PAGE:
Seeing this critter made me think about how you believe you know something, and then, much much later on, discover that what you thought you knew, about a person, a place, a fact, is incomplete or just plain wrong. Up until last week, my mental picture of Jones Beach did not include sea lice. I now have had to modify that inner vision to include this new piece of data.
The Big Green Book of the Big Blue Sea, I discovered that everything I thought I knew about pearls was wrong. No, they are not made by oysters when a bit of grit gets into their shell and irritates the lining.
You, like me, probably learned this fact aeons ago. How could it - we - be wrong?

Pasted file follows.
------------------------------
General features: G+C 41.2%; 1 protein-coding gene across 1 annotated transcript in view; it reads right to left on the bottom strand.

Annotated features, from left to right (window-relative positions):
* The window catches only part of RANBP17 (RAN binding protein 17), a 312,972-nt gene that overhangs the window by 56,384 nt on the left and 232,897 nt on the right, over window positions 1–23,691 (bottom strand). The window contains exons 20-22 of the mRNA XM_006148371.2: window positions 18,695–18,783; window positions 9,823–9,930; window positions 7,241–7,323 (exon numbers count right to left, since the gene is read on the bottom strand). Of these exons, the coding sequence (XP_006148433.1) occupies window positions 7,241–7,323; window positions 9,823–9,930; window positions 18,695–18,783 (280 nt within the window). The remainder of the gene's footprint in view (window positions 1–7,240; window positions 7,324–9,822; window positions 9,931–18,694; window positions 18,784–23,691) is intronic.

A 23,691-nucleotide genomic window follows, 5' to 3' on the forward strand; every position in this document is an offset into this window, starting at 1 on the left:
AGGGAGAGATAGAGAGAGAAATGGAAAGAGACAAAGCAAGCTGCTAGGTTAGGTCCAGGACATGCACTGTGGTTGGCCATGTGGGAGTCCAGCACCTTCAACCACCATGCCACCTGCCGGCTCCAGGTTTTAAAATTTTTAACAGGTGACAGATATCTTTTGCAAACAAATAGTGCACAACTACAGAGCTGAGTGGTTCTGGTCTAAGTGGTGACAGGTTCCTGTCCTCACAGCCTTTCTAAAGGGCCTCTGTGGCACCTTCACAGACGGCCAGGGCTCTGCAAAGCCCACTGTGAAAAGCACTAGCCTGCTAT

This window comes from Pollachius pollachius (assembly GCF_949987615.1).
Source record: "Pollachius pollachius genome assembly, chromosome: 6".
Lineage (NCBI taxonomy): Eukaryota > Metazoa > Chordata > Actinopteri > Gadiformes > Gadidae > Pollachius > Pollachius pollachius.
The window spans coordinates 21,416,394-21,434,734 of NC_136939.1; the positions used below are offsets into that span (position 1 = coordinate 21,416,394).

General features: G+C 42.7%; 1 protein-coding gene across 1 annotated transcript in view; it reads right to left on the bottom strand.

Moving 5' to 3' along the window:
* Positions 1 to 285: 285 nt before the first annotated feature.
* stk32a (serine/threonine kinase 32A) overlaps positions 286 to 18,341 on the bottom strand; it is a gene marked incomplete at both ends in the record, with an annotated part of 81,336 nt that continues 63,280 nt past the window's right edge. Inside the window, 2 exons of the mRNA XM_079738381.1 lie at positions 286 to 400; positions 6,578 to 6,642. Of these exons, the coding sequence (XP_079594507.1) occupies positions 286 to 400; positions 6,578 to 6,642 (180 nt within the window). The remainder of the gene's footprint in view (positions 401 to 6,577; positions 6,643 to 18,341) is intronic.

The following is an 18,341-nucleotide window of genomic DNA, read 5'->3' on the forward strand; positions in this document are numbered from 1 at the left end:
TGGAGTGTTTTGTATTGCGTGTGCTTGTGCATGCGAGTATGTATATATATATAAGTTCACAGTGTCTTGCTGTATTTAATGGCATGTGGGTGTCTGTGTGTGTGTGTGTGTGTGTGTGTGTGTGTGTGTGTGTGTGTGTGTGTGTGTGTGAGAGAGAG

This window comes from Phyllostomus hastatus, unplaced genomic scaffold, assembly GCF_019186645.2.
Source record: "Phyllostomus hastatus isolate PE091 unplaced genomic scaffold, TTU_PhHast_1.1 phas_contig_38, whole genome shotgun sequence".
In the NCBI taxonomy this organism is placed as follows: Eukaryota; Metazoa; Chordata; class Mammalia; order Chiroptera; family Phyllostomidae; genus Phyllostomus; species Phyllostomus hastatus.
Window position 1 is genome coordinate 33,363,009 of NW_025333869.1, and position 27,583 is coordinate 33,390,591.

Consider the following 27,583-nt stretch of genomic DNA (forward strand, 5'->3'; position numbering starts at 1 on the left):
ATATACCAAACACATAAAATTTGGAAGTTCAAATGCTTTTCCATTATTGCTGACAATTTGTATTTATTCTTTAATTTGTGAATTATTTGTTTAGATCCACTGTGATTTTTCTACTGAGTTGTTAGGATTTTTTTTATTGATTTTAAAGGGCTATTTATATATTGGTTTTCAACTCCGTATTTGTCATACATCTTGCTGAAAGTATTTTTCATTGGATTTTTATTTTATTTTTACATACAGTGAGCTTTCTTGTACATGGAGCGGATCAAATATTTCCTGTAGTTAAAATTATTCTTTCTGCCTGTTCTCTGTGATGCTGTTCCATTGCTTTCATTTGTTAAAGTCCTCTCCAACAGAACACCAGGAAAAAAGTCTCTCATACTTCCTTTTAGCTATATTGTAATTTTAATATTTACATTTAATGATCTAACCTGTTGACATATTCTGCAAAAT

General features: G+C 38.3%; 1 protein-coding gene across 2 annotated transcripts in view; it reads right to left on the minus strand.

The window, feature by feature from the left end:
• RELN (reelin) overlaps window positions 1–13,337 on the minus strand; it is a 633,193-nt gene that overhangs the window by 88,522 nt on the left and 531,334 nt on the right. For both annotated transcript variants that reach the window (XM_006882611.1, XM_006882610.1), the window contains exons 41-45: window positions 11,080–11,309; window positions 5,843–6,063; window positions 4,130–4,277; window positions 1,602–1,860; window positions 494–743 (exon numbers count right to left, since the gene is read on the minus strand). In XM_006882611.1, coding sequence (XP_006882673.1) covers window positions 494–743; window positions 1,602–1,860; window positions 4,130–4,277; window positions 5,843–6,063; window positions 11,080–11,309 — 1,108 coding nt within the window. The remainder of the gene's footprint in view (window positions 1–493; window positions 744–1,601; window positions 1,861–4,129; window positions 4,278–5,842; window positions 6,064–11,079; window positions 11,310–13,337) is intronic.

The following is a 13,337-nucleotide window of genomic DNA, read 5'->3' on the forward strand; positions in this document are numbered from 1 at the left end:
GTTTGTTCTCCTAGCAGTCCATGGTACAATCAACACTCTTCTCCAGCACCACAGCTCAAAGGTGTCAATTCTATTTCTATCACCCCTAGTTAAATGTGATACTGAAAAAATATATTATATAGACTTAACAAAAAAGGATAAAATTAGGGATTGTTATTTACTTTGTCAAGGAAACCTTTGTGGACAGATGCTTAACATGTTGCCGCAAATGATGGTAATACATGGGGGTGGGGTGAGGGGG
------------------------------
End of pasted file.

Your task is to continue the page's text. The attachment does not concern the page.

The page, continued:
Even worse, the true cause of pearl formation has been known since 1856. People have been repeating incorrect information and spreading it for well over a hundred years. Jeesh.
So what does cause a pearl to form, if not a bit of grit? "The most beautiful pearl is only the brilliant sarcophagus of a worm," said Raphael Dubois in 1901. And in fact, the pearl is a method for entombing a parasite that has invaded the mollusk's shell. Slap it with a liquidy goo that soon hardens, and voila, the pest is neutralized.
One of the fun hands-on activities in The Big Green Book of the Big Blue Sea is making a real pearl of your own. Since finding and working with parasites is kind of yucky, I suggest you start the pearl the way I did - with a fake parasite/piece of grit. I used a tiny balled-up wad of paper. Over a period of several weeks, I coated the wad with layers of pearly white nail polish, letting the pearl dry between coats. Turn it over and repeat until you have a pearl like this one - pretty enough to wear, and not at all yukky.